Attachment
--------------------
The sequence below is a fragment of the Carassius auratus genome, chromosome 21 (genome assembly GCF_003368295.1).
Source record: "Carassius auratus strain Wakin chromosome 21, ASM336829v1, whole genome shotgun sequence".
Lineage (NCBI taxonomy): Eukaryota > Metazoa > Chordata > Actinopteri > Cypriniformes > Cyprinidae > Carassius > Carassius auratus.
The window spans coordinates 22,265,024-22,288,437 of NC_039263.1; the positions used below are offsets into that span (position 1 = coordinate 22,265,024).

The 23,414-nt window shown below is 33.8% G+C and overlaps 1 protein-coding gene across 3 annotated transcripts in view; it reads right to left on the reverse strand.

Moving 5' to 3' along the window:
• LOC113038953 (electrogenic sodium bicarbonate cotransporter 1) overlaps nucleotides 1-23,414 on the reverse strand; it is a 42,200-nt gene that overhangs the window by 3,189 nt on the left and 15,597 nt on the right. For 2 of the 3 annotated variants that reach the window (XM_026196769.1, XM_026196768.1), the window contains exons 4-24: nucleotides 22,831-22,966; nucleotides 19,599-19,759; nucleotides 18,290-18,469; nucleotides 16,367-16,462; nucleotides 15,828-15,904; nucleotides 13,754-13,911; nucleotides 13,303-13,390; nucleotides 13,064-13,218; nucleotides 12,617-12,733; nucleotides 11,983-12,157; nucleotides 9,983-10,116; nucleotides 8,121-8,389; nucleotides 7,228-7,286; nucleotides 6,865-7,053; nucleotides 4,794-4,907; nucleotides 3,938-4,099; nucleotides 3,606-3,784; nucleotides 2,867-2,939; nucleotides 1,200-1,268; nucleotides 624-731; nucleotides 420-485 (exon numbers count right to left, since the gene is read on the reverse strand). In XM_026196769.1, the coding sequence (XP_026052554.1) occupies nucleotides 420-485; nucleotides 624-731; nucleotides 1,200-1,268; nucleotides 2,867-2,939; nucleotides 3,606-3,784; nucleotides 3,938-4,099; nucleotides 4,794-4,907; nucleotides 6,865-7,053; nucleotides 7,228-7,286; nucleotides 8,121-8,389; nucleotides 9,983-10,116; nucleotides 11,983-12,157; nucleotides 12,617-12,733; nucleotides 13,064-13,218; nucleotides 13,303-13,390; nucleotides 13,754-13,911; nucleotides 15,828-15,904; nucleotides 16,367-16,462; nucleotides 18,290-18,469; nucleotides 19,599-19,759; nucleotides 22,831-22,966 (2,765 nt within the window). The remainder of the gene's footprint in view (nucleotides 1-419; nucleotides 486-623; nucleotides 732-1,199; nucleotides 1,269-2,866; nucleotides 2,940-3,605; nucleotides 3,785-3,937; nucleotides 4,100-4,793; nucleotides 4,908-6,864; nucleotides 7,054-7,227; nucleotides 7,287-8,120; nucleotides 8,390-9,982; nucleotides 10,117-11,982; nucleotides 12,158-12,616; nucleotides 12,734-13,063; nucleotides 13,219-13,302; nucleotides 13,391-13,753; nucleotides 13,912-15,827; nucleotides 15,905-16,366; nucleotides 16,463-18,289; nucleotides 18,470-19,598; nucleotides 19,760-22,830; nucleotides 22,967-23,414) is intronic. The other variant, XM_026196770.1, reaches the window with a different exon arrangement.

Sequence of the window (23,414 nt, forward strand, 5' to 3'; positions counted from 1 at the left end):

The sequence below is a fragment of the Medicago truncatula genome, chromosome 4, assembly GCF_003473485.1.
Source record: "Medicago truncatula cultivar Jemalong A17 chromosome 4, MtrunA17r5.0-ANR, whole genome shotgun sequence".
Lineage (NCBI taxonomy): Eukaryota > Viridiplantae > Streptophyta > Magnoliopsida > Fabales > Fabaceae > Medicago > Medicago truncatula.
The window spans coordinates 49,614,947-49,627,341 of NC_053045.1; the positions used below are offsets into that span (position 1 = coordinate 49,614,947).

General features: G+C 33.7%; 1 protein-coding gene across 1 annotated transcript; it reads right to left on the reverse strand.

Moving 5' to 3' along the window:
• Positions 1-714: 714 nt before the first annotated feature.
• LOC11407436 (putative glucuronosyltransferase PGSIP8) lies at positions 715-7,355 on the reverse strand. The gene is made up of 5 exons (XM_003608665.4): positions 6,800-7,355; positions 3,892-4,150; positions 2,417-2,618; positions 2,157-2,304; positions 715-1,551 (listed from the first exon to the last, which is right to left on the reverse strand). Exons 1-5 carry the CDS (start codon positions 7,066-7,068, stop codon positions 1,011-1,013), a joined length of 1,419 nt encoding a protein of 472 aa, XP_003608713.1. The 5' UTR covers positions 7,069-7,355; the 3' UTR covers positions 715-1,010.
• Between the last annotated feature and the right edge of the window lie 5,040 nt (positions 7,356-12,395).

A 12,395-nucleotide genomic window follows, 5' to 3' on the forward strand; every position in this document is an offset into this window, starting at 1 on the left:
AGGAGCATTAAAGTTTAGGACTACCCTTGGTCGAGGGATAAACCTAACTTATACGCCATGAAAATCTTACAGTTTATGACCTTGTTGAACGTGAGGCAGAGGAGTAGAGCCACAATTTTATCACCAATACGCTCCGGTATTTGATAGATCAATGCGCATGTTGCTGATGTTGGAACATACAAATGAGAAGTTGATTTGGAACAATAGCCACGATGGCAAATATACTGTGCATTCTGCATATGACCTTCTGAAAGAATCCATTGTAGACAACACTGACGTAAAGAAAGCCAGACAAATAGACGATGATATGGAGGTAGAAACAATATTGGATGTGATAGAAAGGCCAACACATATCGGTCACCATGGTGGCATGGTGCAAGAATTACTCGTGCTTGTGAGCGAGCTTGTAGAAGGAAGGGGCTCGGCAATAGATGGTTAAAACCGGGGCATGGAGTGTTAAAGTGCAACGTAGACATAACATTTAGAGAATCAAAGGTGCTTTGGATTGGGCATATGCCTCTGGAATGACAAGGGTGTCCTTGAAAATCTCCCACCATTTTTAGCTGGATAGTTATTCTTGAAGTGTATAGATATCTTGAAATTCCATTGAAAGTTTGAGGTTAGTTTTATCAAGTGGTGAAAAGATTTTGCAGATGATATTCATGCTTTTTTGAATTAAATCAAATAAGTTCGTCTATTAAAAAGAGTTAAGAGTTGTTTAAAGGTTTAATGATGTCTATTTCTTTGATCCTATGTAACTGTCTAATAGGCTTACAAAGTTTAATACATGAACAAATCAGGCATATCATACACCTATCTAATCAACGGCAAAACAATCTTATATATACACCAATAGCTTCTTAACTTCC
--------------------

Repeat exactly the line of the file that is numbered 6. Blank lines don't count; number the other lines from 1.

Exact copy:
Moving 5' to 3' along the window: